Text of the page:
The lawmakers, who include the ranking members of the Education and Labor Committee and the Ag Committee, say in a letter to Ag Secretary Tom Vilsack that the “allegations raise many questions about the management of these programs by the Biden Administration.”
Lawmakers leave unfinished business
The new fiscal year is underway, and the government is operating as usual, thanks to a stopgap spending bill that President Biden has signed into law. But lawmakers have scattered for the campaign trail, leaving behind a lot of unfinished business for the lame duck session, including legislation needed to fund the government for fiscal 2023. 
The Senate has failed to act on a pair of bills aimed at increasing competition in livestock markets, including the Cattle Market Transparency Act.
The House last week advanced an extension of the Global Food Security Act that would reauthorize the Feed the Future program through fiscal 2028. The bill also would increase funding for USAID’s Emergency Food Security Program, which is used to provide cash assistance and vouchers to address crises around the world. 
Several pending nominations important to agriculture are still hanging in the Senate. They include Stacy Dean, who has yet to get a hearing on her nomination to be USDA’s undersecretary for food and nutrition programs. 

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Other nominees awaiting action on the Senate floor include Alexis Taylor, Biden’s pick to be undersecretary of trade; Jose Esteban, nominated to be undersecretary for food safety; and Doug McKalip, picked to be USTR's chief ag trade negotiator.
Friday’s Daybreak incorrectly reported, based on information from the Senate press gallery, that Esteban was confirmed Thursday evening.  
EPA proposes measures to protect California species from methomyl

EPA is proposing strategies to reduce the impact of the use of methomyl on three endangered species, in an attempt to identify mitigation early in the pesticide registration review process.

To mitigate potential risks to the Valley Elderberry Longhorn Beetle, the Vernal Pool Tadpole Shrimp and the California Tiger Salamander, the agency has developed measures “that are expected to reduce their exposure to methomyl and their likelihood of being adversely affected.” Proposed measures include “prohibition of methomyl use in some areas, and measures that minimize methomyl spray drift and runoff in areas that extend over the pilot species’ range and critical habitat.”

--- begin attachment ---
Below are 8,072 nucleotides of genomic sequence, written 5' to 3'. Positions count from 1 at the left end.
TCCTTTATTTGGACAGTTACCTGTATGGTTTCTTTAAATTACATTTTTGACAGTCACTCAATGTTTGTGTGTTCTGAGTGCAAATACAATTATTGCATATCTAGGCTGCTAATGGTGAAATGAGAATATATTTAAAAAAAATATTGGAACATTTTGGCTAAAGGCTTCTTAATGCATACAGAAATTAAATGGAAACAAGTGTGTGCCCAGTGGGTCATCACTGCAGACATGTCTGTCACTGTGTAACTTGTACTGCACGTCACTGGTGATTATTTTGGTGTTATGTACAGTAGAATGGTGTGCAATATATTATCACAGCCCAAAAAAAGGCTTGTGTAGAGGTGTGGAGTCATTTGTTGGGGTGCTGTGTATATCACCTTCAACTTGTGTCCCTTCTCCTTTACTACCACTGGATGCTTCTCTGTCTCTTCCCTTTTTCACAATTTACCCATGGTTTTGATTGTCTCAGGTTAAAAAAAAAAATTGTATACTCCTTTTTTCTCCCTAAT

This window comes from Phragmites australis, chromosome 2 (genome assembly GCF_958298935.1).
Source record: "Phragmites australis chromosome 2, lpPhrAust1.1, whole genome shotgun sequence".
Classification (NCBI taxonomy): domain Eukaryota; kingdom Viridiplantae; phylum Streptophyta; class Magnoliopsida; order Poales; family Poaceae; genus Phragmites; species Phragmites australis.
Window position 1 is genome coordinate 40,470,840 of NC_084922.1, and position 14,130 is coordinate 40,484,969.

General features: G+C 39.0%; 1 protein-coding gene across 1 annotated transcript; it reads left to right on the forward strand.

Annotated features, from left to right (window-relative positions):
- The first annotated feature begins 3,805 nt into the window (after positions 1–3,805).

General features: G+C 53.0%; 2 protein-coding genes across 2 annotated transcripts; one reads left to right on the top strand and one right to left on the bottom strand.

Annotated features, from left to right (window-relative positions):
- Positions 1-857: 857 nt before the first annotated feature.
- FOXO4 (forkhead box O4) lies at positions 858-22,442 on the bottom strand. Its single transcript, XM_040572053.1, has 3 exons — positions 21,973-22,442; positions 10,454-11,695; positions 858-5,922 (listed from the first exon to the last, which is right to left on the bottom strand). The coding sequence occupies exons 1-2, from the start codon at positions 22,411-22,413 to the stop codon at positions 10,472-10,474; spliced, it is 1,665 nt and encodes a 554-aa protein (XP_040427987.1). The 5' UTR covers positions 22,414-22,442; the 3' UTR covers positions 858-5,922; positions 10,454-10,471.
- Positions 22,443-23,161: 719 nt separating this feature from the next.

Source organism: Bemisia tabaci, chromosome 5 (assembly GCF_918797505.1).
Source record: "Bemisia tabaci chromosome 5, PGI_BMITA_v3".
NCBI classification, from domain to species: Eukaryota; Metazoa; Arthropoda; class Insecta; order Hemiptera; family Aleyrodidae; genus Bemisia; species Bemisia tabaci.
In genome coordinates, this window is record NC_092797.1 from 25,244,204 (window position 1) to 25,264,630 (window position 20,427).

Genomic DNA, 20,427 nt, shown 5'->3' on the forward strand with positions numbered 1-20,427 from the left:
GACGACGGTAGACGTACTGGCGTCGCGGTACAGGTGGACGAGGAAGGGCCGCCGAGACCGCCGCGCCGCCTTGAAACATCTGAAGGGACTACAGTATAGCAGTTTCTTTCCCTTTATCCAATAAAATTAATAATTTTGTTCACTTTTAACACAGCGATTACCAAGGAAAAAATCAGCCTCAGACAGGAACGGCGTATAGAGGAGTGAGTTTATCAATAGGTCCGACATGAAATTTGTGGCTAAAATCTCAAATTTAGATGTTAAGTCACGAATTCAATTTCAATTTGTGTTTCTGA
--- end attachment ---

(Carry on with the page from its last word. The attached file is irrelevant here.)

USDA report shows tight soy and corn stocks

USDA’s latest Grain Stocks report shows that as of Sept. 1, old crop stores of soybeans and corn were higher than they were a year ago, but supplies are still relatively tight, USDA Chief Economist Seth Meyer tells Agri-Pulse.

The NASS report released Friday showed old crop soybeans in storage totaled 274 million bushels and the total was 1.38 billion bushels for corn.

DOJ struggles to stop sugar merger
The Justice Department has suffered another setback in its effort to block United States Sugar Corp.'s acquisition of a rival processor, Imperial Sugar Co. The 3rd U.S. Circuit Court of Appeals has refused to issue an emergency injunction while it considers the government’s appeal of the lower court decision
DOJ argues that the merger would allow U.S. Sugar and American Sugar Refining to control the overwhelming majority of sugar sales across the Southeast.

She said it. “We have a shortage of workers in our country, and you see even in Florida, some of the farmers and the growers saying, ‘Why are you shipping these immigrants up north? We need them to pick the crops down here’.” - House Speaker Nancy Pelosi, talking to reporters.